Even though The Road Back to You came out three years ago, the audio version of the book remains a bestseller, and for good reason. This winsome and story-driven book was my introduction to the Enneagram, and my husband and I decided to listen to it as opposed to reading it. This way, he could listen to it on the way to and from work, and I could listen to it while out and about or puttering around the house or patio. Sometimes we listened to it together, but mostly we convened to compare notes on what we were learning. And what we learned was nothing short of life-altering.
The Enneagram, we learned, is an ancient personality type system with an eerie accuracy in describing how people are wired, both positively and negatively. Oh, I had heard of it before, but I had dismissed it as a fad or “not for me,” even though I typically relish insights into personality types. I had already figured out I was an HSP (Highly Sensitive Person), ENFP (extroverted, intuitive, feeling and perceiving), a sanguine lady with the love language of gifts, so I thought I had myself well pinned down. But that was before the Enneagram. If I had a nickel for every time I have thought to myself, post-enneagram, “now I get it!” I would have at least a bowl full of nickels. Now I get it, about myself, and probably you, too. There are treasures of insight to be found here.
Cron, a therapist/Episcopalian minister, and Stabile, a retreat director and Enneagram teacher who studied with Father Richard Rohr, create an accessible approach—a practical, comprehensive way of getting into Enneagram wisdom. They explore its connections with Christian spirituality for a deeper knowledge of God and of ourselves.
Some reviewers have complained the book is not “deep” or esoteric enough, that it renders only a surface knowledge of the enneagram, in snack-sized bites for the masses. Well, it worked for me. Maybe because I am a 7—”the enthusiast”—on the Enneagram (every person is one of nine numbers), I enjoyed the fun of Cron’s dry wit and his storytelling approach with lots of anecdotes to illustrate every type. My husband and I both felt the book was an inviting and easy-to-understand introduction to the Enneagram. Maybe now we will move on to Richard Rohr (the guru of Christian Enneagram wisdom), but this was a fantastic primer.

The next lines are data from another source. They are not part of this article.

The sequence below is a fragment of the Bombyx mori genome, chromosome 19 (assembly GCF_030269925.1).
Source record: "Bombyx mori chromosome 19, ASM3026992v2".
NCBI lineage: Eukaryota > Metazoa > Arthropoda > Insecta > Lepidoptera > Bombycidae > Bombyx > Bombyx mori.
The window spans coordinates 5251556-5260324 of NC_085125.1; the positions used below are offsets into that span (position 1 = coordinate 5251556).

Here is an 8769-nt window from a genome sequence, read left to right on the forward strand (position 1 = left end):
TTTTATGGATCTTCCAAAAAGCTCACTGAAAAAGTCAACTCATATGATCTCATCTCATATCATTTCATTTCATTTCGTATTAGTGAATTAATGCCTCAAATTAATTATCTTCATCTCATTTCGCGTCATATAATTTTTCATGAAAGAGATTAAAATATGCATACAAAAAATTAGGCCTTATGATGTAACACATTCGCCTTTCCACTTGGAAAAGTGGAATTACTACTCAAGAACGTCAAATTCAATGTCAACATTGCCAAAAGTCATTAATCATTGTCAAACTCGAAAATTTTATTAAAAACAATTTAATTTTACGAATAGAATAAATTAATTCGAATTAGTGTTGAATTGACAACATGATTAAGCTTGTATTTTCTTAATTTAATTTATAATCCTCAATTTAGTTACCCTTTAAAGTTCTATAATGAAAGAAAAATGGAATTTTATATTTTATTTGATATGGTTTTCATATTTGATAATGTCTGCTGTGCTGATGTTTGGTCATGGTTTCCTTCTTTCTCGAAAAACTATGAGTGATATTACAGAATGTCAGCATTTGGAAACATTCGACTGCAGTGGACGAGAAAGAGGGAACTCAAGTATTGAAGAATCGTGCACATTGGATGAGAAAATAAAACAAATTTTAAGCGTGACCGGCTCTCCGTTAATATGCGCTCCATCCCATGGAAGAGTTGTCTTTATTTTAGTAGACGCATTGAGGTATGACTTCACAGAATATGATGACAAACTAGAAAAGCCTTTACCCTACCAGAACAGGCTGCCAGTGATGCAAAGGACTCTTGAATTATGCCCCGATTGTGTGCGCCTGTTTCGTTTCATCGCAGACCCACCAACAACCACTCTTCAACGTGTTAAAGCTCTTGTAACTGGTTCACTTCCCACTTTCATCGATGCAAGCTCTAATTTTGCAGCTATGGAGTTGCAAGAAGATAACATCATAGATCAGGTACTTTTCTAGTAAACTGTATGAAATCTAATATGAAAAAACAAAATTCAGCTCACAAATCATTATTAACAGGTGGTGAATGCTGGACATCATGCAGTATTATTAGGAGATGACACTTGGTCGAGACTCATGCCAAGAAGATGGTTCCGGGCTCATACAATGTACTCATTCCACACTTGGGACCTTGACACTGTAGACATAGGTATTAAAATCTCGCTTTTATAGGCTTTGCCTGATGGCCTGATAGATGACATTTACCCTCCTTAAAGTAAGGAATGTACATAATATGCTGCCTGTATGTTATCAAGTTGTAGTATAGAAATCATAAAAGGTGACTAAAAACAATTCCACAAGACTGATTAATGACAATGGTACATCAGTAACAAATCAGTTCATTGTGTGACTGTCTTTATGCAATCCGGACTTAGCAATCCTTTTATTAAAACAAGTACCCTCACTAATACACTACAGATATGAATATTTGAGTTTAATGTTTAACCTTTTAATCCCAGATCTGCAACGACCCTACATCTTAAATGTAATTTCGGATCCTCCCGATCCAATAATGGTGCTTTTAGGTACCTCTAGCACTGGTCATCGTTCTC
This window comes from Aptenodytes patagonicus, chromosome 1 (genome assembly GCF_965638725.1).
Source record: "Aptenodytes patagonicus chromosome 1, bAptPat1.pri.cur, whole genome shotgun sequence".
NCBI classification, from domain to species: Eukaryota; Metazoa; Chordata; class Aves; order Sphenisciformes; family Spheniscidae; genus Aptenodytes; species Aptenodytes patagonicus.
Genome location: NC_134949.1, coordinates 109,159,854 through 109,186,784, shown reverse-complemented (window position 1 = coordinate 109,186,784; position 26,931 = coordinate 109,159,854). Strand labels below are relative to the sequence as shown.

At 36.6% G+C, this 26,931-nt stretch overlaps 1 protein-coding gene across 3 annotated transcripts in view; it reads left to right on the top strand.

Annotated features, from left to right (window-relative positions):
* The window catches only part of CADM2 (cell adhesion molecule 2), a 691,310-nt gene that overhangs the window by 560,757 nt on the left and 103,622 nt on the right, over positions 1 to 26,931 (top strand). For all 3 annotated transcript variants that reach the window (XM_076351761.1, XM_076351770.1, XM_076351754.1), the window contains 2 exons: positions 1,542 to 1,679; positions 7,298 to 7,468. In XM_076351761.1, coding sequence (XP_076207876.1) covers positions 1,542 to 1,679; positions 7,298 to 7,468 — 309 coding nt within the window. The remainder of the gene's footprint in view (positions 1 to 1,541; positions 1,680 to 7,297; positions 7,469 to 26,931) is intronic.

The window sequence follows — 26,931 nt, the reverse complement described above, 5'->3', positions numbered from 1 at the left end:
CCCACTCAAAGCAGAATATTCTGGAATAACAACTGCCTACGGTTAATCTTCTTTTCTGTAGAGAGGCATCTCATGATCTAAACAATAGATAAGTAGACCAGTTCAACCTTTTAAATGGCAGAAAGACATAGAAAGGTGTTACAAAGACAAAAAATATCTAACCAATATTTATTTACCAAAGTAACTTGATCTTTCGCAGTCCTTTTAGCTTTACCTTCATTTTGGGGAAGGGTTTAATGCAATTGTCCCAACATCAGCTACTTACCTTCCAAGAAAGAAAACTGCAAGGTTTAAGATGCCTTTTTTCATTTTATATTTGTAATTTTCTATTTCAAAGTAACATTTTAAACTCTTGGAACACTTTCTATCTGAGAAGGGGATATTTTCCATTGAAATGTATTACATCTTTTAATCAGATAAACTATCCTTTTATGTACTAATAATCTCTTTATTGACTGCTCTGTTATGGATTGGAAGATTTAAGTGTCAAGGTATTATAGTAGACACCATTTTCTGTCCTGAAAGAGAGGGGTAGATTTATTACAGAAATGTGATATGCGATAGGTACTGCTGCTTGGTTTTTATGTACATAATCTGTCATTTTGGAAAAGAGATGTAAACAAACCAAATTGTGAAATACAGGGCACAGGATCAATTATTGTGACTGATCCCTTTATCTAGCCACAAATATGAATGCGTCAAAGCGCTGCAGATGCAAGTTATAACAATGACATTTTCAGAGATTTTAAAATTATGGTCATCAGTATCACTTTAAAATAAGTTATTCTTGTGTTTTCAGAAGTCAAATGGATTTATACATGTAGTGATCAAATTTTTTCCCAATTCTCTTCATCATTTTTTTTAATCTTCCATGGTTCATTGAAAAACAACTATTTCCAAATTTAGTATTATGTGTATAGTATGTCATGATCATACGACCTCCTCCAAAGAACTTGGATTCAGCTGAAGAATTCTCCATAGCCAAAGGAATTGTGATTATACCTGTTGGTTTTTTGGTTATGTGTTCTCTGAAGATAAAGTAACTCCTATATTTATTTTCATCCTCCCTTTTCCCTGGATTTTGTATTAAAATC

Listening rather than reading in print has its pros and cons with this book. For reasons I still find abstruse, the numbers are not explained in order, which turned out to be a great benefit for me. As a 7, my number came at the very end, and listening took away the urge I had (which, based on reviews, is shared by many) to skip ahead and learn only about my number.
This move would have meant skipping tremendous insights into my family and friends, insight which gave me more compassion for them and helped me take things less personally. For example, I learned that a 1 (“the perfectionist”) is hardwired to find flaws in everything, not just my scrapbook detailing a trip to Costa Rica (ahem, true story). I realized my family member had not meant to hurt me; she was just being a 1, though perhaps an unhealthy one in that moment.
Cron narrates the book, and I was drawn to his warm, homespun and “real guy” voice. Since the main takeaway is to be yourself—and let others be themselves—Cron’s authenticity as a narrator works. And when the author reads their own work, something special and genuine transpires that simply cannot be replicated.
Still, I often wished for a hard copy of the book to highlight things, dog-ear pages, and just be able to look back at some of the key points. Many reviewers have gone on to buy the book to do just that, and I will do likewise. (IVP)